Manufacturers have my number, I guess. I already have too many bikes for a one bedroom apartment, but Raleigh, Fisher, and Surly are tempting me.
1) Gary Fisher Simple City. Wow. I realize it's probably overpriced, and probably doesn't carry a front load nearly as well as a Kogswell, but the price on the SC is much lower than a P/R, and I wouldn't have to deal with the hassle of picking each component. The SC looks to be a turnkey solution, and would be an IDEAL shopping bike. Finally, a bike I can get 21 pound cat litter container home with.
2)Raleigh One Way, 2008 model. You have to give Raleigh credit on this one. Singlespeed with a Brooks saddle, Brooks bar tape, and fenders for $750 or so. I think a single speed would be a lot of fun, and since it comes with a flip flop hub I could try riding fixed(but I really have no interest in fixed). No derailleurs means simple to deal with. Plus I think it's close to the color of my Gunnar. All I would need to add to it is a Carradice bag and my light and it could even be a backup commuter.
3) Raleigh Sojourn. I've had a jones for a full-on touring bike, and I was considering the Surly Long Haul Trucker, but the Sojourn appears to be a better deal. Yes, I know the component spec on the Raleigh may be lacking, but for a bike with this spec to be prices at 1100 dollars is pretty decent. It comes with a B17, Brooks bar tape, WTB dirt drop bars, and what appears to be a Tubus Cargo(or knockoff) rack. I like the disc brake spec---this would make an excellent rain bike.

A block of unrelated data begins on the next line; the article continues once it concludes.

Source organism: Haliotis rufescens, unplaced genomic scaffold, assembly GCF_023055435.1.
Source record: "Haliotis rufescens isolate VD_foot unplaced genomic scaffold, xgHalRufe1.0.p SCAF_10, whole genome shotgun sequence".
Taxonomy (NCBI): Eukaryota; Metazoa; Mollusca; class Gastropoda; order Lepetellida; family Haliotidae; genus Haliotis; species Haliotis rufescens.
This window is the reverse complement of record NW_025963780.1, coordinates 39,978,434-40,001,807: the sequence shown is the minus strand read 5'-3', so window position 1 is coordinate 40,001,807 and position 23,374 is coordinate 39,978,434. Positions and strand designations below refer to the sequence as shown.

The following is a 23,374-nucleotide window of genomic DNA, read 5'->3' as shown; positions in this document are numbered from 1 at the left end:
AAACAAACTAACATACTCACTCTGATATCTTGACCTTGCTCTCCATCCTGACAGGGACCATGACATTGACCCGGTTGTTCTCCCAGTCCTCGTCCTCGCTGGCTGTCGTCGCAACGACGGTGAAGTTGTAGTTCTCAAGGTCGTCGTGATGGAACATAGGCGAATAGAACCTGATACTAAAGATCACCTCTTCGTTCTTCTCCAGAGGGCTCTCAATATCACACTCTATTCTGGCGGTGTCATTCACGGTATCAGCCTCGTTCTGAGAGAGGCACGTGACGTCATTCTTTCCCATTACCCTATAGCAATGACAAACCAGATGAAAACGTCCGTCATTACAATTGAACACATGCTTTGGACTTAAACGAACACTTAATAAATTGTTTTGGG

4) Surly Long Haul Trucker. By all accounts this is the best touring bike on the market. Very good parts spec and low price(Jenson sells them for $900 with free shipping) but I would still have to buy a rack, bags, fenders, and a Brooks B17. So by the time I did that it would be more expensive than the Sojourn. The Surly does have one thing in its favor----my size LHT comes with 26 inch wheels. Like that a lot, and would open up some new commuting routes for me.
ARRGH. I'm not super concerned with money, because I would likely sell my Surly Pacer to partially finance the purchase of one or two of these. The Simple City, Sojourn, or LHT would be pressed into grocery bike status, but I could also commute on the Sojourn or LHT. My route is very long and drop bars would be a necessity. The One Way could do it too, but some hills would kick my butt on a single speed.
It's really cool that these manufacturers are putting R & D money into something besides ultra light race bikes.